I recently needed to obtain an "official" copy of my birth certificate. I called each of my parents, neither of whom possesses one of these useful documents anymore, so I resorted to contacting the Vital Stats Bureau...but where?
I asked my 81-year-old Mom, down in Florida, and my eighty-five year-old Dad, down in South Carolina's Uplands.
"New Rochelle," my Mom stated unequivocally.
"New York," my Dad declared, definitively. "Mount Sinai Hospital."
Well, I figured Mom must be right, right? After all, she was the one who carried me above her heart for nine months and went through labor and delivery. So New Rochelle it was.
The website was not helpful, so I placed a call. I needed to send in a written request by post with my name, birth-date, have it notarized, to ensure I was me, and mail it along with a self-addressed-stamped envelope, oh, and the fee for each official copy to a specific address. Done. A tad expensive, what with the notary's fee and the fee for the document, but well worth the price.
A week or two later, I recognized my own stamped, self-addressed envelope. My birth could not be traced...in New Rochelle. Perhaps I had the wrong name! Or the incorrect date.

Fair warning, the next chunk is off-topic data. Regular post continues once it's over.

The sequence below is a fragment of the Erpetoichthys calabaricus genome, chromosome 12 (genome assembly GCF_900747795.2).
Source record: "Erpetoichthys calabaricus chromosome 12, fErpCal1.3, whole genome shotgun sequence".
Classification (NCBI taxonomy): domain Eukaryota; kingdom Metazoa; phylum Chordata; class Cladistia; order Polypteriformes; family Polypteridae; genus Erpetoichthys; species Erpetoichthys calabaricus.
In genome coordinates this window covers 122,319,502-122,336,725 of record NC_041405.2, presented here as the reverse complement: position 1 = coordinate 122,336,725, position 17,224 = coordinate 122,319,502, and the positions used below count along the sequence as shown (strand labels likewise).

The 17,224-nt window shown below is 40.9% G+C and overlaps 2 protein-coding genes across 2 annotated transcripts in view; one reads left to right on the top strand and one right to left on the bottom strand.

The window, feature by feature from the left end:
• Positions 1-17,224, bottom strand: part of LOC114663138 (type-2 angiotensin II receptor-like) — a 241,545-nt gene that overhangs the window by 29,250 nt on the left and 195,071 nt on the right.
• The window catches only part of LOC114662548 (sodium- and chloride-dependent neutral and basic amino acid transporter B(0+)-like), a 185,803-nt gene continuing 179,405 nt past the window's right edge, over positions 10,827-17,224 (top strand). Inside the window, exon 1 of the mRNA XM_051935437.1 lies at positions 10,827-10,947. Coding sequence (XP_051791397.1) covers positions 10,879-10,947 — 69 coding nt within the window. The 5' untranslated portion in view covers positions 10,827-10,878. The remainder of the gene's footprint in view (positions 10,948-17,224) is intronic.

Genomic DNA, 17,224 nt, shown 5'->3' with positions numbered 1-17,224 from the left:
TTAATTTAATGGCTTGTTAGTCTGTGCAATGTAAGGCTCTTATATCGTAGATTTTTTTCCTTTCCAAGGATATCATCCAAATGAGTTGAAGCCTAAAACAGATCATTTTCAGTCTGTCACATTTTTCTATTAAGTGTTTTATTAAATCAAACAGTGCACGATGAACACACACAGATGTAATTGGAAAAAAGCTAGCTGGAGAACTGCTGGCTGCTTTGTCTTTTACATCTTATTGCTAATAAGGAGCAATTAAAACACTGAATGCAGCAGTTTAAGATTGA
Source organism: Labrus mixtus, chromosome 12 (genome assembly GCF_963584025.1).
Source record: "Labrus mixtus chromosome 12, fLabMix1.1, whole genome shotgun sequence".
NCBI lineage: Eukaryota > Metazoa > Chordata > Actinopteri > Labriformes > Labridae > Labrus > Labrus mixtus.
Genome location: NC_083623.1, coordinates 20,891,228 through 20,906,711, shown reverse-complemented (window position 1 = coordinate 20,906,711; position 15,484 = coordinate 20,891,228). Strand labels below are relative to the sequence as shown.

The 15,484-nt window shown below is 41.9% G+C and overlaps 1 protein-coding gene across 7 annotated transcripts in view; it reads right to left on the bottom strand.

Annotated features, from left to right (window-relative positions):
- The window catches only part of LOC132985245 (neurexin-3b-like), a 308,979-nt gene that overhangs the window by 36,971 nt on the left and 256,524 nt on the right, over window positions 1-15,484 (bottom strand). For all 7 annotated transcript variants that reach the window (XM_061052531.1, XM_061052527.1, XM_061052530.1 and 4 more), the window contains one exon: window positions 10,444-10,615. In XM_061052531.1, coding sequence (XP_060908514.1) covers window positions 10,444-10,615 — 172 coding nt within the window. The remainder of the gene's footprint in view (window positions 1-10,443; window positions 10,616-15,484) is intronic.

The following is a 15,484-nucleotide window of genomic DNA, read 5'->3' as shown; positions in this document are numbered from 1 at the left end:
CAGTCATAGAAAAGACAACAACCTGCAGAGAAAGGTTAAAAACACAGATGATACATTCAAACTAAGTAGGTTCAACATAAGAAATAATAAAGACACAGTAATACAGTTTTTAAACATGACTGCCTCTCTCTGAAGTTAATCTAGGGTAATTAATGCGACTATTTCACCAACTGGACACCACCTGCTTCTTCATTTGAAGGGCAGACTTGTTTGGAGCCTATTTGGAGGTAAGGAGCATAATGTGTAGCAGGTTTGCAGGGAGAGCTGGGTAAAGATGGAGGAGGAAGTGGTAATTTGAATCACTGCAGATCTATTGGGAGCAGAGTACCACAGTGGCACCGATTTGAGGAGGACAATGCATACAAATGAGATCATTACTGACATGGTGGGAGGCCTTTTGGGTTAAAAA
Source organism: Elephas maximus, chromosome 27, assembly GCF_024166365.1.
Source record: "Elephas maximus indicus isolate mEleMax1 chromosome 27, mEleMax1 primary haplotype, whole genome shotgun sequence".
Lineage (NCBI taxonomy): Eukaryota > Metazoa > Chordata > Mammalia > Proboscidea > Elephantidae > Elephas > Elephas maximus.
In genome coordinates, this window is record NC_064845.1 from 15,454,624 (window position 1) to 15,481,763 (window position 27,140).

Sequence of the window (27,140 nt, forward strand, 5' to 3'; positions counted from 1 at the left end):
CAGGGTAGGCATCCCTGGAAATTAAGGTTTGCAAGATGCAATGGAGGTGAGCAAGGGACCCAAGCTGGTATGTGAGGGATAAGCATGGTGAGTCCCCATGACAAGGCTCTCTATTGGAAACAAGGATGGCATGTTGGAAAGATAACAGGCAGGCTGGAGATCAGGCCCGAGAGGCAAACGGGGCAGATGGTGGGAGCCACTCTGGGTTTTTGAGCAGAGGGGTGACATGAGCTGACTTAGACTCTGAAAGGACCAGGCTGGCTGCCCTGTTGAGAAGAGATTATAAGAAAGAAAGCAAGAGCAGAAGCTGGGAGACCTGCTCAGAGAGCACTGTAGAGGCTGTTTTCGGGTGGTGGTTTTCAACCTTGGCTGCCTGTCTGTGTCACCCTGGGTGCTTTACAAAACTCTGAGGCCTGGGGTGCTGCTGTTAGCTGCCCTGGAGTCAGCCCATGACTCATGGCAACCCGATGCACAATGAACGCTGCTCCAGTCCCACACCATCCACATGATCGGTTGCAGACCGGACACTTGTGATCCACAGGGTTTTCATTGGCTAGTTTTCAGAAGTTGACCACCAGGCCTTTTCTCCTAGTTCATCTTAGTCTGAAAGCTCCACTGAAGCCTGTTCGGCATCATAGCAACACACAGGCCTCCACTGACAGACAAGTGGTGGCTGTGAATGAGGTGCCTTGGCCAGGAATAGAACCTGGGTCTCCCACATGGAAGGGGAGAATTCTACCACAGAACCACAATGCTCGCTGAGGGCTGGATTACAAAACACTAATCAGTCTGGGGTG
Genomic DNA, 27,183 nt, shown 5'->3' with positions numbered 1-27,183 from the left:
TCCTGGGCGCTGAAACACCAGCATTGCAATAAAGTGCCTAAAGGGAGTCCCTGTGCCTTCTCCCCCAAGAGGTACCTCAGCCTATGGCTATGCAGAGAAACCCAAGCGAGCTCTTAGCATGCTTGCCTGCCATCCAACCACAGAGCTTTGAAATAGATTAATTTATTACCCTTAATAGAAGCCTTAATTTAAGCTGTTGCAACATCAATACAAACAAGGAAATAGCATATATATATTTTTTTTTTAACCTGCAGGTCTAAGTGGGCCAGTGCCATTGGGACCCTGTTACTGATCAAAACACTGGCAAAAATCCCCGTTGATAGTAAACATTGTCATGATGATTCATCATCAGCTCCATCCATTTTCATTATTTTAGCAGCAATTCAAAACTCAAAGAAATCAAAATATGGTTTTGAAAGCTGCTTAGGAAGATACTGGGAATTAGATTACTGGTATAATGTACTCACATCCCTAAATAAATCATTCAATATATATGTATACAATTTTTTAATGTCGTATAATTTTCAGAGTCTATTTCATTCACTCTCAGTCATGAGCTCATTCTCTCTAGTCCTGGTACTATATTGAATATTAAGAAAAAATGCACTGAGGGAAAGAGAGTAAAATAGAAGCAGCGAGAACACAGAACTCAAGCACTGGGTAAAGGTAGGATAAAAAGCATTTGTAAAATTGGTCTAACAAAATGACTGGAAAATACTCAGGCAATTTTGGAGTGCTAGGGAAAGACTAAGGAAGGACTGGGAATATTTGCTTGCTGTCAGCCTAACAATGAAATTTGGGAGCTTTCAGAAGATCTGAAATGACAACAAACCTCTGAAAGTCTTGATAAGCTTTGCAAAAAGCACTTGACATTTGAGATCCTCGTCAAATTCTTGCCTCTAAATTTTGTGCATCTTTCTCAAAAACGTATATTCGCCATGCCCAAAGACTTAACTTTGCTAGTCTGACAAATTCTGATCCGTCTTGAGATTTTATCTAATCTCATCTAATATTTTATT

I called Mom back, peeved. She was fretful.
Very late that night, she phoned me.
"Ami! You were born in New York City at Mount Sinai Hospital. I remember the evening better than some things which happened to me yesterday. I left your Dad and Andy who was just 18 months old home in Larchmont and visited my doctor in New York City. Later that evening, I attended a performance of the opera Othello with my parents at the Met. You were sitting on my sciatic nerve, I was in agony. Then I went into labor.
"At four a.m., my parents took me to Mount Sinai Hospital. You were born at 8 a.m. the next morning!"
So, I have now made my request for my birth certificate for Amy Susan Brodoff (my real name, as opposed to my pen name) on March 18th to New York City's well-organized Bureau of Vital Statistics.
I am waiting. (Hmmm, maybe this is why Othello is one of my favorite plays and the Met one of my special places.)
This little splice-of-life burrowed into my mind. Why? I am fasccinated with the theme of identity. All of my stories and novels wrestle with this timeless journey. Who am I? Where did I come from? What is my purpose? Many of my characters don't have clear answers to these basic questions. Funny how I don't either. Despite the fact that I have living birth parents.
Hopefully, I can report back that I not only know who I am and when I was born, but where as well. (Because if it 'aint New York, there is no there, there.)
A New York City babe. I like that!